Late May is an odd time to hunt for rainbow trout along Alaska's road system. The adult salmon aren't in yet, most of the smolts aren't really running yet either, and the rainbows are in limbo between their mysterious headwater spawning locations and the places they enjoy salmon smolt and egg buffets later in the summer.
Last year, when the rivers were atypically low due to a light snowpack, I fished three miles of a favorite creek and moved only three rainbows, all of monstrous size. This year, greater snowmelt had the creek swollen beyond long-distance wadeability, so a friend and I explored some absurdly off-the-beaten-path access points, the kind where it takes an hour to reach a piece of water in which nobody else has set foot for years.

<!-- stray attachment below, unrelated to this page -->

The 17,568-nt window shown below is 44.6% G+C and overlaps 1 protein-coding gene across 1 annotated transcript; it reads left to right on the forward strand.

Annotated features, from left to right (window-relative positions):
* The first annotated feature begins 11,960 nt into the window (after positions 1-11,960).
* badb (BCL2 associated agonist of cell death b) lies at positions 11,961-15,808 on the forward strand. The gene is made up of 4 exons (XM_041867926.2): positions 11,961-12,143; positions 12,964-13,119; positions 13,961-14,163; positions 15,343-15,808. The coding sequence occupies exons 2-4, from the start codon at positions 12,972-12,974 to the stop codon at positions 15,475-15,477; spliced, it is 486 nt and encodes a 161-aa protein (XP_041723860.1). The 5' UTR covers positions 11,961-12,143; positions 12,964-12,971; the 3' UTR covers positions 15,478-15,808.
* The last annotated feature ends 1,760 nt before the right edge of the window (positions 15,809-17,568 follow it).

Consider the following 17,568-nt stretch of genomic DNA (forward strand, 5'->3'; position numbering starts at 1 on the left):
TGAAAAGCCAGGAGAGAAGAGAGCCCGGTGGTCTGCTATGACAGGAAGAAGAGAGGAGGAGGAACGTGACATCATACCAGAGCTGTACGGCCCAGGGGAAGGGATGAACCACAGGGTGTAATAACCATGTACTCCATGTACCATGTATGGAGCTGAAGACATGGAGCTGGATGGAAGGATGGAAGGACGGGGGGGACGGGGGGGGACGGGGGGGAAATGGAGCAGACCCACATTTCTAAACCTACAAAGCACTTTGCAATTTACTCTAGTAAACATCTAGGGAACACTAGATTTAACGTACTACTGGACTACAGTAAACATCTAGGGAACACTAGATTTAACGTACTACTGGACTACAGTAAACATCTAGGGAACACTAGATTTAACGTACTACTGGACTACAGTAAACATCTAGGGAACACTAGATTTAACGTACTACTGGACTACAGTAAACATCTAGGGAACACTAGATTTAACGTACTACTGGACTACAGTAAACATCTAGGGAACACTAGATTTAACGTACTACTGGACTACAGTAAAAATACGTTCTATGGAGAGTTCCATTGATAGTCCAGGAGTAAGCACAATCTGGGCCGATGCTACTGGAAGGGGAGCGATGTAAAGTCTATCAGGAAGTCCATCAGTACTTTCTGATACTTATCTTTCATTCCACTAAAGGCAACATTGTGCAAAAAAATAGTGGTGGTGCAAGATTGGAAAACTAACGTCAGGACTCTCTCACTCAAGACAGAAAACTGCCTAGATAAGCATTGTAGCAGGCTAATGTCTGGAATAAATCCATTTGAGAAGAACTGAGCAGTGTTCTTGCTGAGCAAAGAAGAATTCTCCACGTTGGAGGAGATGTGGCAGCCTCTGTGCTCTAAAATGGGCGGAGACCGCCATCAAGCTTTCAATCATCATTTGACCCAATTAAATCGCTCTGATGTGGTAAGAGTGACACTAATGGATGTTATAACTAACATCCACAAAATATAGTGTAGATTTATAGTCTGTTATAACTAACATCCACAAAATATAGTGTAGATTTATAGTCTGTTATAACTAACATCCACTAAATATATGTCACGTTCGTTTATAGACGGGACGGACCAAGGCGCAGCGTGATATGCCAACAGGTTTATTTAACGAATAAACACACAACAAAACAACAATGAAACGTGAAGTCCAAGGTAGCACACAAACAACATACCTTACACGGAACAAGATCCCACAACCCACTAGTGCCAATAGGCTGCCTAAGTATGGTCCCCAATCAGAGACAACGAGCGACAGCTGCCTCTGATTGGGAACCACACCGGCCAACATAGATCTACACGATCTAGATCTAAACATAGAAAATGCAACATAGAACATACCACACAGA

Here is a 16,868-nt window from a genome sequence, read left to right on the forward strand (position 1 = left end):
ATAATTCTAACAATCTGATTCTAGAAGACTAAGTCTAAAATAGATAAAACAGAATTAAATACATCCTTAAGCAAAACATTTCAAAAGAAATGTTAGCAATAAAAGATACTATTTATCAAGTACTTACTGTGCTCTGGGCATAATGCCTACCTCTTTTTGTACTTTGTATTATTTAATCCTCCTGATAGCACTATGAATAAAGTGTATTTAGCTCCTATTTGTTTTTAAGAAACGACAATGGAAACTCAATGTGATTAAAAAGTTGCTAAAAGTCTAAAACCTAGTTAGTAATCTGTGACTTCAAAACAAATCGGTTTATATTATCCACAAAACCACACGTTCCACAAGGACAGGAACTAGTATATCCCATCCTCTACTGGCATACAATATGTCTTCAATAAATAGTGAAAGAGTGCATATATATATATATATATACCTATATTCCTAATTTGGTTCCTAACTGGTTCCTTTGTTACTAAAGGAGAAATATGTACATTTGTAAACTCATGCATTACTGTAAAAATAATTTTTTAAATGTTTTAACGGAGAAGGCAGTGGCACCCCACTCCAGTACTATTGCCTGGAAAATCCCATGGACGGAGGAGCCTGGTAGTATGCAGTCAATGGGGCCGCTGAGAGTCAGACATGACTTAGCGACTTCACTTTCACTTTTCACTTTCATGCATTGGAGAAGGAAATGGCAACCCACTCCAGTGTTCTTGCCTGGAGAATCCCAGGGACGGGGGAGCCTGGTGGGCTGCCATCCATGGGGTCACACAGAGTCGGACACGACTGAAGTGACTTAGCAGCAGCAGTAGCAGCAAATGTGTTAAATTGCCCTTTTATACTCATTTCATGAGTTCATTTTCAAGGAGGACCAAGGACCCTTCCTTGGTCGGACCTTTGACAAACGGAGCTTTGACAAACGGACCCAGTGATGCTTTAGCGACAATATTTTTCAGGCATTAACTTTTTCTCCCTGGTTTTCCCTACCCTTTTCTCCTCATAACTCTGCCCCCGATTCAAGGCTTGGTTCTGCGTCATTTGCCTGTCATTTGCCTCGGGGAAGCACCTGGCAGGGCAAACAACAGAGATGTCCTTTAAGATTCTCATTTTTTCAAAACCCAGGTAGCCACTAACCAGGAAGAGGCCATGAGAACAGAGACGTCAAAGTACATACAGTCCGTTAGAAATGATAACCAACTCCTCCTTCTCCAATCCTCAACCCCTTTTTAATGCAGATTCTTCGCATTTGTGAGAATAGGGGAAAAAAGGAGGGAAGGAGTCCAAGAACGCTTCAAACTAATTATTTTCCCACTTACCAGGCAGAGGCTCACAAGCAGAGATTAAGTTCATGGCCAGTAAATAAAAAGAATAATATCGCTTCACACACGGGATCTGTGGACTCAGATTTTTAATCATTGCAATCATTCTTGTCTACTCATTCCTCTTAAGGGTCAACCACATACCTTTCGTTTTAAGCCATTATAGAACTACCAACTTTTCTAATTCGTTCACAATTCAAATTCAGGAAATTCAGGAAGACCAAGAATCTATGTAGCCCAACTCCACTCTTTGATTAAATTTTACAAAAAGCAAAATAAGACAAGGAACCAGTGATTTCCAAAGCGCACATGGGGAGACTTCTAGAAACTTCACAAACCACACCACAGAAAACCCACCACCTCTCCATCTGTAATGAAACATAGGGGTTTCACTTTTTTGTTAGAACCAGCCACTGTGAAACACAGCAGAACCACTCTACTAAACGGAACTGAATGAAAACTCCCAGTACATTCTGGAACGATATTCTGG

On this new water, I caught one 19" female and briefly saw a nice male rocketing downstream post-spawn. Mostly, though, the scenic new reaches were a bust from a catching standpoint. At the end of the day, I bashed through half a mile of alders and devil's club (R.I.P. my waders, 2019-2020) to reach a known hotspot and caught six fish, mostly 18-21", before a storm rolled in and chased me back to the car.